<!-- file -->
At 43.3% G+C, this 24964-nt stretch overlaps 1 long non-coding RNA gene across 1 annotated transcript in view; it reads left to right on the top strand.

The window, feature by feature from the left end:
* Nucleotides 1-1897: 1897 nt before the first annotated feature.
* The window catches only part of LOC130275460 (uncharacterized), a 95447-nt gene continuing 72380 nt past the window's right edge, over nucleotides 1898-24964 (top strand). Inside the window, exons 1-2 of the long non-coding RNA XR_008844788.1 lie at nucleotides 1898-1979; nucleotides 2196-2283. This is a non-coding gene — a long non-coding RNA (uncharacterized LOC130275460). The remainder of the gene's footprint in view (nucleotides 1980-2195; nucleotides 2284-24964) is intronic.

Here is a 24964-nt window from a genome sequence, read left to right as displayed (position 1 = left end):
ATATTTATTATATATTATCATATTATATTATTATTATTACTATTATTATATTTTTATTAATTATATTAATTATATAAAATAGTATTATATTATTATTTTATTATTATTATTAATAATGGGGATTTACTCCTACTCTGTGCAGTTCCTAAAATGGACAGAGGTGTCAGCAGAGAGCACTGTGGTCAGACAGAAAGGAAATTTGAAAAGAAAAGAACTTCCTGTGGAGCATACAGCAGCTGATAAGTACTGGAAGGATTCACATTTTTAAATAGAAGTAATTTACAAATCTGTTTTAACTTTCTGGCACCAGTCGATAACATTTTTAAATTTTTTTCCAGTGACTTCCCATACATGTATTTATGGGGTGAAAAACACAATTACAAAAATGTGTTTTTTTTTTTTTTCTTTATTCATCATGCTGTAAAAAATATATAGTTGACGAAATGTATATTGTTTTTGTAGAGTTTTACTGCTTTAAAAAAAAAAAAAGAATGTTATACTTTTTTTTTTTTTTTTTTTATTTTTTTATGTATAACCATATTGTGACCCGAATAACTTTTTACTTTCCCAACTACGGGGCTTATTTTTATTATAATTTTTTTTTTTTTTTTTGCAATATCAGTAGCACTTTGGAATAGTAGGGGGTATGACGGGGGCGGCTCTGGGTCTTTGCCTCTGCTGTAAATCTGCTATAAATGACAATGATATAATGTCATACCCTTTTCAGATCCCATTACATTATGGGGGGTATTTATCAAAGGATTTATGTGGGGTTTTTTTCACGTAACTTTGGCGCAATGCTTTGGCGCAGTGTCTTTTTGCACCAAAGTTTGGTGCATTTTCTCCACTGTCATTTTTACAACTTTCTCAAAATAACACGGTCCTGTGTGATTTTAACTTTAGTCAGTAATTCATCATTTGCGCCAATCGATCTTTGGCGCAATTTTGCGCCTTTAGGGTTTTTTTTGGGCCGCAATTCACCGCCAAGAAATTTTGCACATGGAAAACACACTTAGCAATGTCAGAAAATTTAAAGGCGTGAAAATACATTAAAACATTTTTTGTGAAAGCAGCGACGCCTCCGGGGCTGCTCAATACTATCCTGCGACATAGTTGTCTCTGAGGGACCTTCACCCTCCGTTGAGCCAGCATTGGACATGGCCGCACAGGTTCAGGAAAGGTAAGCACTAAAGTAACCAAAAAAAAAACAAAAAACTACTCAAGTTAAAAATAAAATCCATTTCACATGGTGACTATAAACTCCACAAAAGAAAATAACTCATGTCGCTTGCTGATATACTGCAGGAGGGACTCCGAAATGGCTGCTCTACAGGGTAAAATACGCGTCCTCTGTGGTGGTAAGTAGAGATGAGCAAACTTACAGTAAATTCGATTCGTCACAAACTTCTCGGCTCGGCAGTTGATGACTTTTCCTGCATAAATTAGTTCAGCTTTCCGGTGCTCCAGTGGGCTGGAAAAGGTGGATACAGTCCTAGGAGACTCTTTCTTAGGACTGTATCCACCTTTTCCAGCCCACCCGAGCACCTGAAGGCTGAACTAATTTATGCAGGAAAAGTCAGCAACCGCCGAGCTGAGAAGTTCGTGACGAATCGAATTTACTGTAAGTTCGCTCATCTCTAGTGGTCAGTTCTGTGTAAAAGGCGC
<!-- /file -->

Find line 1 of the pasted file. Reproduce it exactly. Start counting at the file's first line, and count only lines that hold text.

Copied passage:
At 43.3% G+C, this 24964-nt stretch overlaps 1 long non-coding RNA gene across 1 annotated transcript in view; it reads left to right on the top strand.